I wonder if people have the idea that artists drift into their studios with a nice cup of tea in the morning and sit at their easels, immediately entering their magical creative world of making art. Oh how I wish!!
I have always imagined Monet just wandering into his beautiful garden, setting up his easel and painting a masterpiece but even he must have had to prep canvases, buy materials and clean his brushes! My studio descends into creative chaos fairly quickly so there is regular sorting out and tidying up to do – including shifting the odd spider or two! And I’m usually stepping over a dog -or three – while all this is going on. Hamish, the eldest and smallest art critic of the pack, spends his time in the one and only armchair and has to be turfed off for visitors!
Getting it ‘out there.’
Then there’s the whole marketing thing, which does not come naturally to me nor any artists I know! But there’s no point in making lovely art if nobody knows you’re doing it. I have my beautifully designed website which I could never have managed on my own, created by the lovely Lynn (Colony of Ants Web Design) and I am learning how to use social media to connect with people who – hopefully – will enjoy my art. Getting to grips with Instagram stories and reels is a bit of a challenge but I have discovered the beautiful and extremely helpful Natalia @yesartmarketing and am finally beginning to make a bit of headway. Sometimes its good to admit you don’t know everything and to get a bit of help.
The artist’s year is actually busier than you might think. There are usually exhibitions to prepare for in spring, summer and autumn, so not only do you need a body of work ready to exhibit but there’s a ton of admin in terms of paperwork including photos, application forms, and fees to attend to. And – for the technically challenged like myself – another whole minefield of taking photos, converting to jpegs or whatever, and resizing them so they are the right file size for wherever they are going. And if I sound like I know what I’m talking about that’s a fluke! Plus, I’m hopeless with any sort of power tool so himself has to be asked to fit mirror plates to the picture frames as most exhibition spaces demand them for health and safety.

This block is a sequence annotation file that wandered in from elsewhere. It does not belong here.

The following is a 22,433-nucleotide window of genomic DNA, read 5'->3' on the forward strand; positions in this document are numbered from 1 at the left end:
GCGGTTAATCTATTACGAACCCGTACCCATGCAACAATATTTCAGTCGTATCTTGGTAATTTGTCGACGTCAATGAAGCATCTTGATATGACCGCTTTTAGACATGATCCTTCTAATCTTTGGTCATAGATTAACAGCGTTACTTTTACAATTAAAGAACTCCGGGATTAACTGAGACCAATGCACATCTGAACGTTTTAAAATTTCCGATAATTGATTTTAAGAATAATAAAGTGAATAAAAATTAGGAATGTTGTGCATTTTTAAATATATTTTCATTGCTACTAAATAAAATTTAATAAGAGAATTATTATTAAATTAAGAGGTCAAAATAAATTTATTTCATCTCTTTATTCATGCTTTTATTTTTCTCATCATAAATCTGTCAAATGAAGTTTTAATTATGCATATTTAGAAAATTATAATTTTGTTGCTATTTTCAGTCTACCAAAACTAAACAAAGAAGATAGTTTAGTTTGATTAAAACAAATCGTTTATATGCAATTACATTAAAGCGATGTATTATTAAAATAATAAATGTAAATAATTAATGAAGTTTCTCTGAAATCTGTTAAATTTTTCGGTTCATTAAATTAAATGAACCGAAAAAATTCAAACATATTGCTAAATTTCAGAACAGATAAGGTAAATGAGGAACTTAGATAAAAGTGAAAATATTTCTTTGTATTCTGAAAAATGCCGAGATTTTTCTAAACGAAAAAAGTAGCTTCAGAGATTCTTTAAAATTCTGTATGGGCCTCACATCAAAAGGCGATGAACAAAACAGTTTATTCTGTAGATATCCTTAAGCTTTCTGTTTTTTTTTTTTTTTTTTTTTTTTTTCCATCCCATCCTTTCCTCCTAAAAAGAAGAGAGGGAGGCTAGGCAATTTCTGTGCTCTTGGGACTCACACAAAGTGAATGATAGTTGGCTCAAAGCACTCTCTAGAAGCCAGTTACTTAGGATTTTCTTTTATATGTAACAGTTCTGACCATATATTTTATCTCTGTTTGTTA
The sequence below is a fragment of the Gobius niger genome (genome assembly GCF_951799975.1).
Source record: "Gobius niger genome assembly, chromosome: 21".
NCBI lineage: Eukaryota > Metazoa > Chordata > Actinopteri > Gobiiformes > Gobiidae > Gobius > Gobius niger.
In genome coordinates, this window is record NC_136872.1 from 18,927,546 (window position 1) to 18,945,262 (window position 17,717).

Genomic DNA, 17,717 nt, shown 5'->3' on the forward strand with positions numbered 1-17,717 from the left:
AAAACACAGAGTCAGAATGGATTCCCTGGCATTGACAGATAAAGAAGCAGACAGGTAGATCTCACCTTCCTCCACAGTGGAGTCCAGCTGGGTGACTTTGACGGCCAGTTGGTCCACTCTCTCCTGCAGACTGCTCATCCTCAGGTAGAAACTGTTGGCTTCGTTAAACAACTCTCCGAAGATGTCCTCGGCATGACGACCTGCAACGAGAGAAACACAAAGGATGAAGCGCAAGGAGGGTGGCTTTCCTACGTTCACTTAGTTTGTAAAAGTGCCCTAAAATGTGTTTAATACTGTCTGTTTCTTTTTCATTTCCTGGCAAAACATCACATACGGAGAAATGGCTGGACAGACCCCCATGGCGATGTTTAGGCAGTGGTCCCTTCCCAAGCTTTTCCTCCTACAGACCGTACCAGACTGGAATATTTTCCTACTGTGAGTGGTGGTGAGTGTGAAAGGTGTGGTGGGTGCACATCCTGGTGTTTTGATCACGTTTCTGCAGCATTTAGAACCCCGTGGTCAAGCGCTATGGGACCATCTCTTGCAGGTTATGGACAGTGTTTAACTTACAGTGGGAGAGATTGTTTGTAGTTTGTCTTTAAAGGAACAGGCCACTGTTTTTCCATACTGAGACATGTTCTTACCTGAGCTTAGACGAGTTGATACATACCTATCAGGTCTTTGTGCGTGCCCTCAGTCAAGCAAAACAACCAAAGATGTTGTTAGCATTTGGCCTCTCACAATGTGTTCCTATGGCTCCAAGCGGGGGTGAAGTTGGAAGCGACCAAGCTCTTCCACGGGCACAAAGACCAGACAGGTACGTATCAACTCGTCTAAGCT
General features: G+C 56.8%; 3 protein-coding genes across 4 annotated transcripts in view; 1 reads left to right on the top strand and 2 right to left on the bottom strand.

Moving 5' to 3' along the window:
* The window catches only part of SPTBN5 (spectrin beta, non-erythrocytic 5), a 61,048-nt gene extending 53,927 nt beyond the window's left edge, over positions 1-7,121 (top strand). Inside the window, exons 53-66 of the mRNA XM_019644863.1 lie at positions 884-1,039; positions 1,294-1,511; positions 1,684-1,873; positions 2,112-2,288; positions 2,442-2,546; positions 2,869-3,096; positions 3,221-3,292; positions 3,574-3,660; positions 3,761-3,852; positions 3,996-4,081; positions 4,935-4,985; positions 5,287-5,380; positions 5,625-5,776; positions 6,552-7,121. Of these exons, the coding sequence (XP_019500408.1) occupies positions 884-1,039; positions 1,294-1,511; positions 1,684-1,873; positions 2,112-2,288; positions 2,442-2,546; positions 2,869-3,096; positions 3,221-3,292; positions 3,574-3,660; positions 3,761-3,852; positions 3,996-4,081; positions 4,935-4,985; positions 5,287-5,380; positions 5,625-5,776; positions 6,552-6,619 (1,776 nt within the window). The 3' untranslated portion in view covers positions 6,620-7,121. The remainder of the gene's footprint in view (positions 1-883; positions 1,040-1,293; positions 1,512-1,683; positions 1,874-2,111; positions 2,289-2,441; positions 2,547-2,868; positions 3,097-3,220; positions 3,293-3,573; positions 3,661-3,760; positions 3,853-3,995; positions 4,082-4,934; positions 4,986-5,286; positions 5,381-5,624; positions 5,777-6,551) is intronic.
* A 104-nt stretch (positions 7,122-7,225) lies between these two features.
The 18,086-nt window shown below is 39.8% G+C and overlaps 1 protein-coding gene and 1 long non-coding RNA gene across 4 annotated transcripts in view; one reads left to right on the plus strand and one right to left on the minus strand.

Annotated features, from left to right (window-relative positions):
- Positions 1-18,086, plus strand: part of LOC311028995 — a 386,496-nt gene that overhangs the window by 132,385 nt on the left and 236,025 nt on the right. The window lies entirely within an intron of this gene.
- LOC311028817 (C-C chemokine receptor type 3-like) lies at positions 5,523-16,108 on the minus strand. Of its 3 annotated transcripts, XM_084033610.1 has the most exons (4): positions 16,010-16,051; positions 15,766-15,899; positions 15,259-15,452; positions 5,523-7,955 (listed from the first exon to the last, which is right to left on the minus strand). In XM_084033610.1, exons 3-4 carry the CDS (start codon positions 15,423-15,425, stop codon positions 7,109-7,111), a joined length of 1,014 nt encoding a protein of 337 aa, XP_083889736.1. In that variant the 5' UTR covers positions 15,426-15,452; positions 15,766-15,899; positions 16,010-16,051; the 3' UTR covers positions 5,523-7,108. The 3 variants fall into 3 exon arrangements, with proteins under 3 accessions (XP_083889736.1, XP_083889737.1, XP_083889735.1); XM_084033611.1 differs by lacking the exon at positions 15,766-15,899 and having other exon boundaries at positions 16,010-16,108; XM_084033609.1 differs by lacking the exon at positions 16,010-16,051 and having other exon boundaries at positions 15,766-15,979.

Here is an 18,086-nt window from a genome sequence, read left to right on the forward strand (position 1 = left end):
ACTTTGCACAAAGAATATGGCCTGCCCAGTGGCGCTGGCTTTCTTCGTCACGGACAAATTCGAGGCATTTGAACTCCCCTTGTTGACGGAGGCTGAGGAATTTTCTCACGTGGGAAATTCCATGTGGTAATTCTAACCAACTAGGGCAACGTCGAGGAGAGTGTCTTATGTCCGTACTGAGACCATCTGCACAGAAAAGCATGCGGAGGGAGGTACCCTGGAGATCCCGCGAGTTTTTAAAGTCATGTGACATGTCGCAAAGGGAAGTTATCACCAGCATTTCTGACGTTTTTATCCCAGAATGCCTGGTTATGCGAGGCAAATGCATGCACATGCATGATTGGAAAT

Then we have the annual Art Trail when local artists open their studios for visitors. Prep here usually involves making cakes which is no hardship! And again having work to sell, including greeting cards and unframed pictures so that there is a wide range of things for folk to choose from should they wish to buy.
Painting! Painting itself is pure pleasure. Another world where I get to play with colour and texture, and to fill a canvas with feelings, memories and impressions of things I love. Its a way of becoming completely mindful and lost in the moment. Sometimes it flows and sometimes its a push and pull until I can finally get onto the canvas what I have in my head. Occasionally the paint all gets scraped off and I start again. Whether its the buttery feel of oil paint, the softness of pastel or the transulscent effects of watercolour, I get lost in the magic. I lose all sense of time and am always pleasantly surprised when the studio door opens and in comes himself with a cup of coffee and a snack. In the winter when its cold and damp outside and the studio log burner is lit, we sometimes have lunch in there too – to be shared with the dogs needless to say!
Passing on the Love
Pure joy is when somebody, somewhere, sees a piece of my art and connects with it. This is usually an immediate emotional response to a painting, it just resonates with them. On occasion they may generously take the time to let me know they like it and why – which fills me full of happy butterflies!
And when somebody loves my art enough to want to own it, then that’s the high point for me – the knowledge that they will enjoy and take pleasure in that painting for years to come. My hope is that it will bring colour, enjoyment and happiness to their home and enrich their lives. It feels like passing on the love I felt as I was creating it in my studio.
So far this summer I have sold four paintings to absolutely lovely people who obviously ‘get’ my art – it’s such a thrill and I couldn’t be happier, or indeed more grateful.